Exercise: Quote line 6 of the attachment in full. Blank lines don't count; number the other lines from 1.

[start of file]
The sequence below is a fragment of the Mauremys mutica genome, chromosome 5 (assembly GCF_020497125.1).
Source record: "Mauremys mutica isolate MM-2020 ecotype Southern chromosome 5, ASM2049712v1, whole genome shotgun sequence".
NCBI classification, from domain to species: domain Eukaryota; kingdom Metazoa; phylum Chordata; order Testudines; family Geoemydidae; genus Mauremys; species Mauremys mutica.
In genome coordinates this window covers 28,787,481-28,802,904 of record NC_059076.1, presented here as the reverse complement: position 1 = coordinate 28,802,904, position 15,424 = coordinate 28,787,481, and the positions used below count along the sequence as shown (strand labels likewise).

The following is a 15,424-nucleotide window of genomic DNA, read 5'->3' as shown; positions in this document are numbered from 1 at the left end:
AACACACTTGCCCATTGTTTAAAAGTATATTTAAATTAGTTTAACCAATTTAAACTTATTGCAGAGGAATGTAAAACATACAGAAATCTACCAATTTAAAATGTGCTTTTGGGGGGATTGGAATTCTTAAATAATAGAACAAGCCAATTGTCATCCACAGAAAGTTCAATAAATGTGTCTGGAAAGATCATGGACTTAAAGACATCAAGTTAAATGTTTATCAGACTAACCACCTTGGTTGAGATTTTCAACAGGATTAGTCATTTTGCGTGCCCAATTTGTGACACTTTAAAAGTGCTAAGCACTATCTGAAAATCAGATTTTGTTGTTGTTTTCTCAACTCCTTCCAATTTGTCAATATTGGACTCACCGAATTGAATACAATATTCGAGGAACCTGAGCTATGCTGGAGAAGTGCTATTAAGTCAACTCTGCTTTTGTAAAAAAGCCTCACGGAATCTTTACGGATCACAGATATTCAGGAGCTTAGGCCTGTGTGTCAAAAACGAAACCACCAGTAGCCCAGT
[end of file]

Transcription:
AACACACTTGCCCATTGTTTAAAAGTATATTTAAATTAGTTTAACCAATTTAAACTTATTGCAGAGGAATGTAAAACATACAGAAATCTACCAATTTAAAATGTGCTTTTGGGGGGATTGGAATTCTTAAATAATAGAACAAGCCAATTGTCATCCACAGAAAGTTCAATAAATGTGTCTGGAAAGATCATGGACTTAAAGACATCAAGTTAAATGTTTATCAGACTAACCACCTTGGTTGAGATTTTCAACAGGATTAGTCATTTTGCGTGCCCAATTTGTGACACTTTAAAAGTGCTAAGCACTATCTGAAAATCAGATTTTGTTGTTGTTTTCTCAACTCCTTCCAATTTGTCAATATTGGACTCACCGAATTGAATACAATATTCGAGGAACCTGAGCTATGCTGGAGAAGTGCTATTAAGTCAACTCTGCTTTTGTAAAAAAGCCTCACGGAATCTTTACGGATCACAGATATTCAGGAGCTTAGGCCTGTGTGTCAAAAACGAAACCACCAGTAGCCCAGT